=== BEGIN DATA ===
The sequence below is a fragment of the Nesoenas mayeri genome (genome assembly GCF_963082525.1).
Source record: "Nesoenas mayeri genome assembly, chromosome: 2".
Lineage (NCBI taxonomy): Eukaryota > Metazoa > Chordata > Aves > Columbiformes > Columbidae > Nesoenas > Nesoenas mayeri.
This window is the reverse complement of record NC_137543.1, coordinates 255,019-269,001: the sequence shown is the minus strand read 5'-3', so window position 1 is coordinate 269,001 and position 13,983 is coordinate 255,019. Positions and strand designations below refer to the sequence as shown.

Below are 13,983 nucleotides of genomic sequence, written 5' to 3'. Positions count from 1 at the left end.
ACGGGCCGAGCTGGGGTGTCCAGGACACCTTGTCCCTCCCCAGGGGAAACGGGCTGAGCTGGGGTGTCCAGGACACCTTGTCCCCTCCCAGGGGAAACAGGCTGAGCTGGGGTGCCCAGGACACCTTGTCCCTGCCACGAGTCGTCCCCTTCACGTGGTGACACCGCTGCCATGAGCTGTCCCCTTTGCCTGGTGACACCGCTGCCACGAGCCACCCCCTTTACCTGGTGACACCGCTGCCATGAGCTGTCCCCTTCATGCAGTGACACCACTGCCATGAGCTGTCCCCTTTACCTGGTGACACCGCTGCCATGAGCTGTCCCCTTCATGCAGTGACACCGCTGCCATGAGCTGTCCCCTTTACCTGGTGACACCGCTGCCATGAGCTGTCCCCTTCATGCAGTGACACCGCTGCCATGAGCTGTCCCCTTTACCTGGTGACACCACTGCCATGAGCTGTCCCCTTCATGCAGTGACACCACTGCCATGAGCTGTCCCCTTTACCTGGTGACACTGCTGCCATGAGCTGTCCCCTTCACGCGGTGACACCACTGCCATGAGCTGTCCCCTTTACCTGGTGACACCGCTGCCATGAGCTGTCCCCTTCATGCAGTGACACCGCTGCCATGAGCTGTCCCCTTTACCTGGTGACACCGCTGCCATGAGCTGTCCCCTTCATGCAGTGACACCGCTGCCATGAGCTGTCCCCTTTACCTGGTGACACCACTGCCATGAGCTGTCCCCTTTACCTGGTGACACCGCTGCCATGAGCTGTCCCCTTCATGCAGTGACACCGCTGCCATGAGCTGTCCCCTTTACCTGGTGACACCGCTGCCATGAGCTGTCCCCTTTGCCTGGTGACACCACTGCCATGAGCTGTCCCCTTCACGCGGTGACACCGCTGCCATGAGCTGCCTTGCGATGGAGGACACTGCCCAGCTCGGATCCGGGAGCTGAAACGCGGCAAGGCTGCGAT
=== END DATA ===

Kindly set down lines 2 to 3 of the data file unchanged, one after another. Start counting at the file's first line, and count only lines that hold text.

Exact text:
Source record: "Nesoenas mayeri genome assembly, chromosome: 2".
Lineage (NCBI taxonomy): Eukaryota > Metazoa > Chordata > Aves > Columbiformes > Columbidae > Nesoenas > Nesoenas mayeri.